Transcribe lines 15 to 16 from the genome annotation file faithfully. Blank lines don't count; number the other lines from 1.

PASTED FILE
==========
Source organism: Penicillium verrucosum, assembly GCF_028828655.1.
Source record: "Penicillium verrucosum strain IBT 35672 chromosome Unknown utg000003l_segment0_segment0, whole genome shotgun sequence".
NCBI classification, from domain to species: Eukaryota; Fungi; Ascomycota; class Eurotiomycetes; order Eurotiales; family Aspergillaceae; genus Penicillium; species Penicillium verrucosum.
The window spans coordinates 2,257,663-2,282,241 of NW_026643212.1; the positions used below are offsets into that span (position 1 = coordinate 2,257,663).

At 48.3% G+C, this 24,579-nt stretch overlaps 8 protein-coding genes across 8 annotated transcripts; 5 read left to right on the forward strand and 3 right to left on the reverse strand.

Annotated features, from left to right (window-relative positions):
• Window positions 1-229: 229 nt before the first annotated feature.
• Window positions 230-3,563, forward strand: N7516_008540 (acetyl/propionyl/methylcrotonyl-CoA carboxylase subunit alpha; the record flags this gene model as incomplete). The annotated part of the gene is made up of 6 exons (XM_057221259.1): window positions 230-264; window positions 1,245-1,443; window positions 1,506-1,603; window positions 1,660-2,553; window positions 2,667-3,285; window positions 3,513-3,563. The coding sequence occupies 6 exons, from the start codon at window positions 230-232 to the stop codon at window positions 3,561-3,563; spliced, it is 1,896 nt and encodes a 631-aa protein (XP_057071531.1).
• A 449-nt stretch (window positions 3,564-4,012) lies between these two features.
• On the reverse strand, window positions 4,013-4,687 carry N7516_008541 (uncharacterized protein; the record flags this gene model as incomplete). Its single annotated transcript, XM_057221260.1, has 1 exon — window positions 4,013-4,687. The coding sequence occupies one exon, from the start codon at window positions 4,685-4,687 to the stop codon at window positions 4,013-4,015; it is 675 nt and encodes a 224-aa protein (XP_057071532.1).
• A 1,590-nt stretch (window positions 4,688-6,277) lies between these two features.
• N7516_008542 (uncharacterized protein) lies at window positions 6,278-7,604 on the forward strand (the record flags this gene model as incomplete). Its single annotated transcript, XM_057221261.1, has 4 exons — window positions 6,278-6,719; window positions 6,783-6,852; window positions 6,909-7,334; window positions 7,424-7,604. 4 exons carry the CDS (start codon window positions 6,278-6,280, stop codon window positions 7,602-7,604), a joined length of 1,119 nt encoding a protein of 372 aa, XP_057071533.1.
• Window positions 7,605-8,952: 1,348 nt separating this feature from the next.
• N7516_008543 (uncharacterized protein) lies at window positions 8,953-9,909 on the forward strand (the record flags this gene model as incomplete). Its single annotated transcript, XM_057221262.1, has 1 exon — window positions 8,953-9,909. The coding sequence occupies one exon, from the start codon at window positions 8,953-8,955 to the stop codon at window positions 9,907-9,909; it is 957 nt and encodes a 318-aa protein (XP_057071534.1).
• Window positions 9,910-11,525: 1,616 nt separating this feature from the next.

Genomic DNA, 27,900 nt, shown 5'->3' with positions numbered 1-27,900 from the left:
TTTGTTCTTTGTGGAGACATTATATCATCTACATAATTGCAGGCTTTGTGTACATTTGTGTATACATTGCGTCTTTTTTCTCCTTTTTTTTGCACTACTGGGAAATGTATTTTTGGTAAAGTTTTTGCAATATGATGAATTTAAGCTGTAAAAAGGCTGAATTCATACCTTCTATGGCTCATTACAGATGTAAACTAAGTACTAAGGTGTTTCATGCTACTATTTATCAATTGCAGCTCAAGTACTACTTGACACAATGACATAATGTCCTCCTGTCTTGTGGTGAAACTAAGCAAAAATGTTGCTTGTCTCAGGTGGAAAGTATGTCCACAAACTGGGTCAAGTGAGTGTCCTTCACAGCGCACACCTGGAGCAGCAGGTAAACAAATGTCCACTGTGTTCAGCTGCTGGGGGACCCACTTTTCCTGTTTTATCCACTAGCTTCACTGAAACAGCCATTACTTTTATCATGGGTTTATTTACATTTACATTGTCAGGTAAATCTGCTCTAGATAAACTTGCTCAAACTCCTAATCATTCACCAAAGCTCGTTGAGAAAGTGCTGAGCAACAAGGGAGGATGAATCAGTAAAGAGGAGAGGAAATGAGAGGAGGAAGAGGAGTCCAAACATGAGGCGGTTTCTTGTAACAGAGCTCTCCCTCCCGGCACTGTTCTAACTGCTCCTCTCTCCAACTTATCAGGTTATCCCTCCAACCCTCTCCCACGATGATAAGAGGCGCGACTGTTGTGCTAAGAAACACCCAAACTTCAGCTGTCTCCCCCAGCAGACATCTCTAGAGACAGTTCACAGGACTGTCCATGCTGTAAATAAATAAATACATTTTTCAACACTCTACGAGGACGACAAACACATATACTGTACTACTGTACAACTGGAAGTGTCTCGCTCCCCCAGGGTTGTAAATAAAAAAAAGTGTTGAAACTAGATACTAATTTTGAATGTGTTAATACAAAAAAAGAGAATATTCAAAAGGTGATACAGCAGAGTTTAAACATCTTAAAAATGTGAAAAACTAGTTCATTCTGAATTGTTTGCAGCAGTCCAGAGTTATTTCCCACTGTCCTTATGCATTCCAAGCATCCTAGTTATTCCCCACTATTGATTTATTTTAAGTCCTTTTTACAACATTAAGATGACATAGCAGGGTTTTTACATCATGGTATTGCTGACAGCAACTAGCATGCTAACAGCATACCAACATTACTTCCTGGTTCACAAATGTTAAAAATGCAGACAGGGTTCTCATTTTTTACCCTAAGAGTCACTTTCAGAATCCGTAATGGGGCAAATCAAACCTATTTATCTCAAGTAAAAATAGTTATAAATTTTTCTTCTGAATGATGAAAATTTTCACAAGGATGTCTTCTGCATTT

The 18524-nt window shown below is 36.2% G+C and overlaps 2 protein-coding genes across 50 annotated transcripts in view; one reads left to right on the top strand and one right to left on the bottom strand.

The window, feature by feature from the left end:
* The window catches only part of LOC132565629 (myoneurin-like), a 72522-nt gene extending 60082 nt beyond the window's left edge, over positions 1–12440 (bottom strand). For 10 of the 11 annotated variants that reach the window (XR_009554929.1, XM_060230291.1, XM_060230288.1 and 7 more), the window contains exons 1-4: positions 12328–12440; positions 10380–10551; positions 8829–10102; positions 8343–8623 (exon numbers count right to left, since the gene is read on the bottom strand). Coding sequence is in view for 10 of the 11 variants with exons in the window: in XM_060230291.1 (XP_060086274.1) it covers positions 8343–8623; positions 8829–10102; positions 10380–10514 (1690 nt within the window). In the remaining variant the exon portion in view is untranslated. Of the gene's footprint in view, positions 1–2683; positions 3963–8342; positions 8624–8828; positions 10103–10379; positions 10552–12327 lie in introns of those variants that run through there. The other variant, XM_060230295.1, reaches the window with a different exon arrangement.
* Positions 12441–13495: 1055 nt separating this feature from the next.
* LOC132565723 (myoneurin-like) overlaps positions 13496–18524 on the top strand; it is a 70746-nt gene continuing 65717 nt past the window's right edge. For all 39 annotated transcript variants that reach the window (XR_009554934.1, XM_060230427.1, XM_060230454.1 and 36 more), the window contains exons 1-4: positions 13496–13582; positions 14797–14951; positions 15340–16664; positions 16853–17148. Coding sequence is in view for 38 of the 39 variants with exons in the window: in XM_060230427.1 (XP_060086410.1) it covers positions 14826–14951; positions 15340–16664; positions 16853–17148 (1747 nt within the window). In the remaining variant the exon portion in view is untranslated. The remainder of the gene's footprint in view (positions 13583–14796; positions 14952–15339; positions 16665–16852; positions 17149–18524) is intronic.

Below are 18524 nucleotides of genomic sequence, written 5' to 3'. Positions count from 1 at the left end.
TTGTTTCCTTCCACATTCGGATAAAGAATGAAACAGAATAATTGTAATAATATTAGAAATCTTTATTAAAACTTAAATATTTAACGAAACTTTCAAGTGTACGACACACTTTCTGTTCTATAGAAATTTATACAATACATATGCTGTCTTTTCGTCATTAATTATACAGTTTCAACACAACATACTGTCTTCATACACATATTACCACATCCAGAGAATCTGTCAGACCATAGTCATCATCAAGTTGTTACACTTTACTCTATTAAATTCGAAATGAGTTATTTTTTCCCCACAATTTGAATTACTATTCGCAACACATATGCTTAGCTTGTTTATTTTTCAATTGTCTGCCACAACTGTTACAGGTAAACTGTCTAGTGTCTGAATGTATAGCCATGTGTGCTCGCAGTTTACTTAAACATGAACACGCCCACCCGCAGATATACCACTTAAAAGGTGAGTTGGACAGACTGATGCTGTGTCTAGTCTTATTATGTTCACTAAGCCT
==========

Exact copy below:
• Window positions 9,910-11,525: 1,616 nt separating this feature from the next.

Genomic DNA, 27,900 nt, shown 5'->3' with positions numbered 1-27,900 from the left: